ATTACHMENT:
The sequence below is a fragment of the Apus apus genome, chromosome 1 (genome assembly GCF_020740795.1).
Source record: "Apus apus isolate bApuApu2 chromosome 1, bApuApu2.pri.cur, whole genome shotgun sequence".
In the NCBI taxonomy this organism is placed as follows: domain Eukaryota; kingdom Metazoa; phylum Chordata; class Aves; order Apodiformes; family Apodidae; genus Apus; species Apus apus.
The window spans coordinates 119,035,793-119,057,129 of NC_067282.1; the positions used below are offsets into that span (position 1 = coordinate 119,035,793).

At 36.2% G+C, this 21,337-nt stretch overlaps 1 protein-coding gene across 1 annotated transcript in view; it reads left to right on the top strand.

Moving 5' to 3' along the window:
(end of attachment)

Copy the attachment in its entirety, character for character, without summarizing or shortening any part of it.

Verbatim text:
The sequence below is a fragment of the Apus apus genome, chromosome 1 (genome assembly GCF_020740795.1).
Source record: "Apus apus isolate bApuApu2 chromosome 1, bApuApu2.pri.cur, whole genome shotgun sequence".
In the NCBI taxonomy this organism is placed as follows: domain Eukaryota; kingdom Metazoa; phylum Chordata; class Aves; order Apodiformes; family Apodidae; genus Apus; species Apus apus.
The window spans coordinates 119,035,793-119,057,129 of NC_067282.1; the positions used below are offsets into that span (position 1 = coordinate 119,035,793).

At 36.2% G+C, this 21,337-nt stretch overlaps 1 protein-coding gene across 1 annotated transcript in view; it reads left to right on the top strand.

Moving 5' to 3' along the window: